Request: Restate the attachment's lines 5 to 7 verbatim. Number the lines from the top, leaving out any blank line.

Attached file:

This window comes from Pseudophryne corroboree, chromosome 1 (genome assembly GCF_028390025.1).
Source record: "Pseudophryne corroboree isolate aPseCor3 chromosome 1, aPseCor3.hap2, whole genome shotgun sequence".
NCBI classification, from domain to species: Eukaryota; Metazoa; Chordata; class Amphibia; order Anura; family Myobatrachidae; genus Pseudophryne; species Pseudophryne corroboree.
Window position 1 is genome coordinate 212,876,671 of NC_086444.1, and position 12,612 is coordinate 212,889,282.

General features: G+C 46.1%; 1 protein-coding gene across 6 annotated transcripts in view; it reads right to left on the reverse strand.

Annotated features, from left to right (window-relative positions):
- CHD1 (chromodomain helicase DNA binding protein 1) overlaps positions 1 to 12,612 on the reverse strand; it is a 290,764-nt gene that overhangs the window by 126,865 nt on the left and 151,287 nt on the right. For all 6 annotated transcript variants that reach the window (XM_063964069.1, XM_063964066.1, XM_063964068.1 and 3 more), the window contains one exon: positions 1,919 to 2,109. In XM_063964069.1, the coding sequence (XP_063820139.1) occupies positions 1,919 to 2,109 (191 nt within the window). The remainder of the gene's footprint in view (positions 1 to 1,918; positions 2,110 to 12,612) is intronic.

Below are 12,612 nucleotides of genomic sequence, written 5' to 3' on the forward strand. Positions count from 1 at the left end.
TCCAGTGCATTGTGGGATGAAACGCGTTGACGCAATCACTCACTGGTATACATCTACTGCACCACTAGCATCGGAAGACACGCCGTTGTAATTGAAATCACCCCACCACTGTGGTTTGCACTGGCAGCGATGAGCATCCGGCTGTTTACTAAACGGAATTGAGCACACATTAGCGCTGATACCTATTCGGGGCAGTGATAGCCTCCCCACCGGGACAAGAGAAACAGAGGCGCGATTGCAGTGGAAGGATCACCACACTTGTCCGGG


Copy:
General features: G+C 46.1%; 1 protein-coding gene across 6 annotated transcripts in view; it reads right to left on the reverse strand.

Annotated features, from left to right (window-relative positions):
- CHD1 (chromodomain helicase DNA binding protein 1) overlaps positions 1 to 12,612 on the reverse strand; it is a 290,764-nt gene that overhangs the window by 126,865 nt on the left and 151,287 nt on the right. For all 6 annotated transcript variants that reach the window (XM_063964069.1, XM_063964066.1, XM_063964068.1 and 3 more), the window contains one exon: positions 1,919 to 2,109. In XM_063964069.1, the coding sequence (XP_063820139.1) occupies positions 1,919 to 2,109 (191 nt within the window). The remainder of the gene's footprint in view (positions 1 to 1,918; positions 2,110 to 12,612) is intronic.